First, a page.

Quitting Holiday Dread
Ahh, the holidays. That time of the year that’s universally regarded as both the most joyful and the most stressful.
For those of who have families or perhaps a large community of a different sort, the holidays are a time that can potentially consist of stressing over finding the perfect gift and getting the travel plans in order or preparing a huge dinner…or navigating those awkward mid-dinner political conversations! However, most of those stresses are counterbalanced by the joy of sharing gifts and time with the people you love.
But for those of us who don’t spend the holidays with family or close friends, the stress can come from a much different place. And there’s often little joy to counterbalance it.
We’re the people for whom Friendsgiving was invented, which is a fantastic upgrade from turkey for one! However, things start to look significantly direr around Christmas because it’s much more likely that your friends will be flying out of town or if they’re staying around, they’re spending time with family. So, any semblance of people with whom to hang out with (and places open for hanging) whittles down to near nothing.
And if you make it through Christmas, you’re rewarded with the panicked “must find New Year’s plans!” I start worrying about NYE approximately January 2nd. It’s a problem. Especially because by that time I’m already deep into Valentine’s Day anxiety.
It’s the worst. And it’s made even harder to swallow because of how joyful everyone else seems.
Well, I have a few suggestions to make the holidays feel just a little less painful and a bit more joyful for the solitary soul.
Treat Yo’ Self
Yes, as the Parks and Rec gang used to do, you can take whatever holiday leads to loneliness and turn it into a day of pampering. Do NO work whatsoever! If your friends aren’t working while opening presents, why should you be working? It only compounds the pain sometimes — like “ugh, if I had friends I wouldn’t feel like I had to work right now.”
Well, guess what — you DON’T have to work right then!
Yes, if you want to be a super entrepreneur or whatever you can Gary Vee yourself straight through all 12 days of Christmas. But if you want to be good to your soul, maybe take a day and do only things you love: read a fiction book (ie, don’t learn anything related to work), take a long bath, or eat a slightly obscene amount of dark chocolate.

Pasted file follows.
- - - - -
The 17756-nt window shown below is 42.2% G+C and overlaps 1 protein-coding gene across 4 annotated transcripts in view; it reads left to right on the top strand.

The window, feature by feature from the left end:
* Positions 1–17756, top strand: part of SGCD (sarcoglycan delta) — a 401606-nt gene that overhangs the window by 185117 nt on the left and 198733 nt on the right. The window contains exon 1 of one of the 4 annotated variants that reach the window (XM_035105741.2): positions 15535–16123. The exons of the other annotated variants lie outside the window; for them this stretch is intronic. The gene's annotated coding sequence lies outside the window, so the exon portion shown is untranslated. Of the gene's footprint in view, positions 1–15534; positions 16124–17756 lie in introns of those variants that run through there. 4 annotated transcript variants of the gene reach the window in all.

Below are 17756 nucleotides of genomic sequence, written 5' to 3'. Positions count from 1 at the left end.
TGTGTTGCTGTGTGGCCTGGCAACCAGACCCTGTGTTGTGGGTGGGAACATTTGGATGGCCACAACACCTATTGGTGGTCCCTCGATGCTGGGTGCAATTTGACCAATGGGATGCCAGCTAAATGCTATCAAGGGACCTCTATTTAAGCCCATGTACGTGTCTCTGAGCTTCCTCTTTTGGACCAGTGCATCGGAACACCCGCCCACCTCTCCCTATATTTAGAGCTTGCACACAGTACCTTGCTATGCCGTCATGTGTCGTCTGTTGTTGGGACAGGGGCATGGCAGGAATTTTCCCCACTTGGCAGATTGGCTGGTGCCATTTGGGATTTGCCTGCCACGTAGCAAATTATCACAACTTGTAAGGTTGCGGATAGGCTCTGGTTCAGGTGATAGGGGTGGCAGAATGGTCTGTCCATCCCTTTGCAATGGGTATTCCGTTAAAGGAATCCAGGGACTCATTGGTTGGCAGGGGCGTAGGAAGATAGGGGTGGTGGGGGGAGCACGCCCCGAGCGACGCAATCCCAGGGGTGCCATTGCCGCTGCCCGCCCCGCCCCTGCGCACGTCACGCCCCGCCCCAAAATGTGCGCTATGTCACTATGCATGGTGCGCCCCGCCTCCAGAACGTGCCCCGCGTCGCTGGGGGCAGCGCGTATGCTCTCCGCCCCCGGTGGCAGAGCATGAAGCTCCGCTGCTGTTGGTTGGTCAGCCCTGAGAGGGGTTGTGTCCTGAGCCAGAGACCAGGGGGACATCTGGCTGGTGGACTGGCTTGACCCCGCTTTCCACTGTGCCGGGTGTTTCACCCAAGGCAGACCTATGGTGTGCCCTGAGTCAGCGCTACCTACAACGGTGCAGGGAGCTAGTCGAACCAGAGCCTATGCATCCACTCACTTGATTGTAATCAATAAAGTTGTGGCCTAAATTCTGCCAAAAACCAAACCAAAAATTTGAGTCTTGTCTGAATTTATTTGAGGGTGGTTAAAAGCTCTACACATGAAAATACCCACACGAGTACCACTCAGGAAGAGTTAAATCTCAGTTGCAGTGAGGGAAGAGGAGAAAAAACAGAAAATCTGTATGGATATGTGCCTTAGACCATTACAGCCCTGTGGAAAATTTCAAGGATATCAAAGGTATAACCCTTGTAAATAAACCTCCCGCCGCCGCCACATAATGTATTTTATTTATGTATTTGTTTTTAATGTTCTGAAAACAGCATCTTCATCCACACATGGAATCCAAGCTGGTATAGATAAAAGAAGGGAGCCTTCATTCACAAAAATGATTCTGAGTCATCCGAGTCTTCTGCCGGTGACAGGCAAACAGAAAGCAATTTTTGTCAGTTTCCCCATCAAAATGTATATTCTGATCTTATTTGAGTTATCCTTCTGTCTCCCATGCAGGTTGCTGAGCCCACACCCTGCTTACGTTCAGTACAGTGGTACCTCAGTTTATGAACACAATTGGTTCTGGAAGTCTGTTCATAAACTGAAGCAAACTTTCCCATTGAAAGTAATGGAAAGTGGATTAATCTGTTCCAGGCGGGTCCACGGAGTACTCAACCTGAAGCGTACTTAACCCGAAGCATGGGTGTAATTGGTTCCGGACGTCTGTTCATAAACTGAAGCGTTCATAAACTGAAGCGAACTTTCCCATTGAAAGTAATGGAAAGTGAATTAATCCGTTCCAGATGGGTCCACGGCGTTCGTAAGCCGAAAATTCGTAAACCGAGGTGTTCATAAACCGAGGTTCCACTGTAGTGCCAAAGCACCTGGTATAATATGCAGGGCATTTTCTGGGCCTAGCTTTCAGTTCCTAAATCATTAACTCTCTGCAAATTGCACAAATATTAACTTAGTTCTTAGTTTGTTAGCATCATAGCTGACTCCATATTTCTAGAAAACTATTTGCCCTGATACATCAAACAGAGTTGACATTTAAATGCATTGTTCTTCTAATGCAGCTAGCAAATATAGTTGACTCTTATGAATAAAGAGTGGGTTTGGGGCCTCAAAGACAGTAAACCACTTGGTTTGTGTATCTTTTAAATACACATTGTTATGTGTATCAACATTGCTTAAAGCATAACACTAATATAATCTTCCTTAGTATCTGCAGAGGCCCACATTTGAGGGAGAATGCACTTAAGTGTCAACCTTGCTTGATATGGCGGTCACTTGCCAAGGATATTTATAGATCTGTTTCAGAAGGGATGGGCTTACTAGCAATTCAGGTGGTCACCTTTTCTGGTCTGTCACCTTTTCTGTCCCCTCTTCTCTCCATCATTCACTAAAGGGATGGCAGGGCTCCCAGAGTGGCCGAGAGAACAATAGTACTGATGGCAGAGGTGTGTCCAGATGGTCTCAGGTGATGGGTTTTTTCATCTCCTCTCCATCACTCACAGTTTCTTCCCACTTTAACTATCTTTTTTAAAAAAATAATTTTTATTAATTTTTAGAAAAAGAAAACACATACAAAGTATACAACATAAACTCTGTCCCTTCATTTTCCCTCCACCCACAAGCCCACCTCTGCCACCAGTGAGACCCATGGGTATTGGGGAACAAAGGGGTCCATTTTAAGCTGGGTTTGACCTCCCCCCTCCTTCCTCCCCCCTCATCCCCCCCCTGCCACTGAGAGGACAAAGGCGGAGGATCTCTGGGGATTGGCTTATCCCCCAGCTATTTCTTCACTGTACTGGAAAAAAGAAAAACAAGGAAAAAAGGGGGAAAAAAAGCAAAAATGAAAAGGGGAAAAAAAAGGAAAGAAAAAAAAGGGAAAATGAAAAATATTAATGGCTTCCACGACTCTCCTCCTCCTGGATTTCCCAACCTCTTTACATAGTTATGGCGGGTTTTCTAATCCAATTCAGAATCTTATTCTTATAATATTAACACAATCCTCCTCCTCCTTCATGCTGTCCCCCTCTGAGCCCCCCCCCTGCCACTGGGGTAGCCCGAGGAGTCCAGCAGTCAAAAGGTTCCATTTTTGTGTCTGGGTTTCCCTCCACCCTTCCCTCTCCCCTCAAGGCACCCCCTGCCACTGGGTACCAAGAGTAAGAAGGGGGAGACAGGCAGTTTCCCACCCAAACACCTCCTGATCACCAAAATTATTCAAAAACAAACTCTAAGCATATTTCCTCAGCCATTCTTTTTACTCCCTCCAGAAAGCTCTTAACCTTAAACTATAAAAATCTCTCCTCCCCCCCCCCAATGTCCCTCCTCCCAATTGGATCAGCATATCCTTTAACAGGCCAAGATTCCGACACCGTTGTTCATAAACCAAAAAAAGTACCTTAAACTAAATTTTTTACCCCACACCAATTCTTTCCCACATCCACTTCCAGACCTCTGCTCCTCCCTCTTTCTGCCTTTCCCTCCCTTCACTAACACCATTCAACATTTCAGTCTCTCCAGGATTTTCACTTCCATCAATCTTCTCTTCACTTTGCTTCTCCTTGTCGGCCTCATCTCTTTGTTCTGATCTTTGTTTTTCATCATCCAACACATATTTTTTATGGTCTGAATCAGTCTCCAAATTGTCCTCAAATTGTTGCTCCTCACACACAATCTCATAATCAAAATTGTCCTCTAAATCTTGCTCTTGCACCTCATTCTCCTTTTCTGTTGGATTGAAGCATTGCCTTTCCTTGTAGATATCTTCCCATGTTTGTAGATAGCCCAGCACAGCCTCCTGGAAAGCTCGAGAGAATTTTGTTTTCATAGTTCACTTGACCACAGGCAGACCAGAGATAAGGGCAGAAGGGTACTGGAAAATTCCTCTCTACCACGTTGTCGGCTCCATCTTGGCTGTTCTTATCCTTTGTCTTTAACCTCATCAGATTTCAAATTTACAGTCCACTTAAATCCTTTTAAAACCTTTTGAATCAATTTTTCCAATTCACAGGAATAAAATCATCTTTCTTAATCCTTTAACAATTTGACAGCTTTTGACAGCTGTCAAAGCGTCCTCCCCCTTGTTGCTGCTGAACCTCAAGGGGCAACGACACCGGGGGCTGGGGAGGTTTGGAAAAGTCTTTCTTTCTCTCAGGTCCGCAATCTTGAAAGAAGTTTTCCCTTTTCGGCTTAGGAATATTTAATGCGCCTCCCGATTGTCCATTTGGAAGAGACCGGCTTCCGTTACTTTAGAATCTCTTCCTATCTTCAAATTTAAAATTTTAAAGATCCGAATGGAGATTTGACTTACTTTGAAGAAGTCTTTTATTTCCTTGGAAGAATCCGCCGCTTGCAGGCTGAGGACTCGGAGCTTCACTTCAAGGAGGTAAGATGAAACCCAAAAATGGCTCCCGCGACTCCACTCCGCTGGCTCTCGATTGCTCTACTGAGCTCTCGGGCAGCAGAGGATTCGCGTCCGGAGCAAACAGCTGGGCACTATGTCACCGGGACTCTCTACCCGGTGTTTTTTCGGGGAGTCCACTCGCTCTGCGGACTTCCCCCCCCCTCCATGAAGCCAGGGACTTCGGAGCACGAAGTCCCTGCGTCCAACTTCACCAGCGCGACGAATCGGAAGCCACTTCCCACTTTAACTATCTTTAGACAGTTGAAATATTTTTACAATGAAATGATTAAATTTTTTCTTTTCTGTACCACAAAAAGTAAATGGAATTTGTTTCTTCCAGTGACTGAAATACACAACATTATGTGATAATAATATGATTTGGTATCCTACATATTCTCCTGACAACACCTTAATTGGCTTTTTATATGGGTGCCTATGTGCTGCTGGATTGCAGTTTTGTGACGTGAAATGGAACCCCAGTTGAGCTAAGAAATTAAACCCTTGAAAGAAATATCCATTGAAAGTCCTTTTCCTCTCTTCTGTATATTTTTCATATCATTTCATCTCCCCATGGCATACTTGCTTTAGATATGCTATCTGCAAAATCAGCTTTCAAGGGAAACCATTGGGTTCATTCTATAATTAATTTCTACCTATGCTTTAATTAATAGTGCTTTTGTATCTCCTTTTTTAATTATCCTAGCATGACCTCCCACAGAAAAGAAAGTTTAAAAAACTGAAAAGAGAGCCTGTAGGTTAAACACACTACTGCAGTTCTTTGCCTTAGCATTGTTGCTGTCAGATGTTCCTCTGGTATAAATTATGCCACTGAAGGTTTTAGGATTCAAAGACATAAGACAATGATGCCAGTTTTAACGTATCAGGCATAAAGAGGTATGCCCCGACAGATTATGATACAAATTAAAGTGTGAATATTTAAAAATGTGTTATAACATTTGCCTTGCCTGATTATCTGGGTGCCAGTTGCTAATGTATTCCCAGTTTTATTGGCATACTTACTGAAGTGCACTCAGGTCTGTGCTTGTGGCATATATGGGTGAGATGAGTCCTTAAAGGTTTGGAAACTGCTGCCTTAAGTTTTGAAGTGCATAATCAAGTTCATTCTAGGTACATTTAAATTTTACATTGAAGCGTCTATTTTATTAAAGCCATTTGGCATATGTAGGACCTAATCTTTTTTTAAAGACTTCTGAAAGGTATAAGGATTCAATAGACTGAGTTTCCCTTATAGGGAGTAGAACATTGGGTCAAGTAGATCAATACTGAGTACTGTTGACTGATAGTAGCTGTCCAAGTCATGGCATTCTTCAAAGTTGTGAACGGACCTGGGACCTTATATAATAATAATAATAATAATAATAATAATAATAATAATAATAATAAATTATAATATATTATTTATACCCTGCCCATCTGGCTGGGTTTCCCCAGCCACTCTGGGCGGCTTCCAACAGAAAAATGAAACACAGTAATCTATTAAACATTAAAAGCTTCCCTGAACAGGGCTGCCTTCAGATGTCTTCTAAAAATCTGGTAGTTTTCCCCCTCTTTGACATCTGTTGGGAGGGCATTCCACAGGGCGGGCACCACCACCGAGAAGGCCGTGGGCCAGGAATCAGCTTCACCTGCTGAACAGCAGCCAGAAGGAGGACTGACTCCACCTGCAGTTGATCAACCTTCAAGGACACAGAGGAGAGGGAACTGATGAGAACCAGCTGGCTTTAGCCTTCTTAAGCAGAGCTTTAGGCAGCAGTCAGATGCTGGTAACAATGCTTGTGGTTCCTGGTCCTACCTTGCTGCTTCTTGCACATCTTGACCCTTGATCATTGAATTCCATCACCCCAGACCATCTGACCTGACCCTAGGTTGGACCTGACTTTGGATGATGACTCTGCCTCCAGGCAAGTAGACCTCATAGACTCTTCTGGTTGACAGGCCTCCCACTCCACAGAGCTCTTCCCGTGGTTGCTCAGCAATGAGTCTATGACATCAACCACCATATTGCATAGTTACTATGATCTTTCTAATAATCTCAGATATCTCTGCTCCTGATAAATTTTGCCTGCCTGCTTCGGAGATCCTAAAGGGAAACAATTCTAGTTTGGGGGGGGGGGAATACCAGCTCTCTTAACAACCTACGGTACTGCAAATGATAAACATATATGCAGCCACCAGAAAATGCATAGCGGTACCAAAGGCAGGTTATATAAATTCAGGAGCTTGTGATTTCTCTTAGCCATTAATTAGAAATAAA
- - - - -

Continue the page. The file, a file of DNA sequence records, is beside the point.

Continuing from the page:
On Thanksgiving this year, I gave myself permission to do absolutely nothing. A gluttonous amount of TV watching ensued — something I’d never have time to do or allow myself to do on a normal day. But if everyone else was spending it being gluttons, I got to, too!
Phone a Friend
Another thing to remember if you’re feeling lonely around the holidays is that you may be lonely, but you’re certainly not alone in that loneliness! But we tend to assume that everyone else is with their family, so we don’t reach out to find out whether anyone else may be sitting alone assuming they are also alone!
So reach out! Message those people who may not be spending the holiday with family. Heck, message those who are — they may be looking for a good excuse to step away from that awkward conversation about the guy that Aunt Gayle brought to dinner!
This is your chance to go ahead and Skype friends from around the world who may be a day ahead or behind and thereby NOT celebrating a holiday that day! Or to be the one who has a Festivus dinner for anyone in town not celebrating with their families.
And if you’re NOT in the ‘alone for the holidays’ camp?
You get to give the gift of reaching out to those friends you know may be alone and wish them a happy holiday or spend a few minutes chatting with them on the phone, old skool style. Because those spending the day alone may not talk to another human the entire day, so the sound of your voice may lift their spirits in a way you can’t imagine.
About The Author | Dr. Lynn Marie Morski
Lynn Marie Morski is a physician, attorney, and lifelong quitter. She has carved out a successful path by not only knowing when to persevere and when to quit but more importantly, how to learn from the situations where quitting was the best option. Her firm belief is that quitting doesn’t deserve the stigma it has been given, for quitting is a key step in finding out what truly works for each person. She would love to help you create your best life by quitting the things that aren’t serving you.
To that end, she started the Quit Happens podcast, where each week she interviews someone who has found success through strategic quitting in order to help pass along their advice to you! Also, her first book, Quitting by Design, is set for release in September 2018. In addition, Dr. Morski helps people to and through their quits via coaching and public speaking.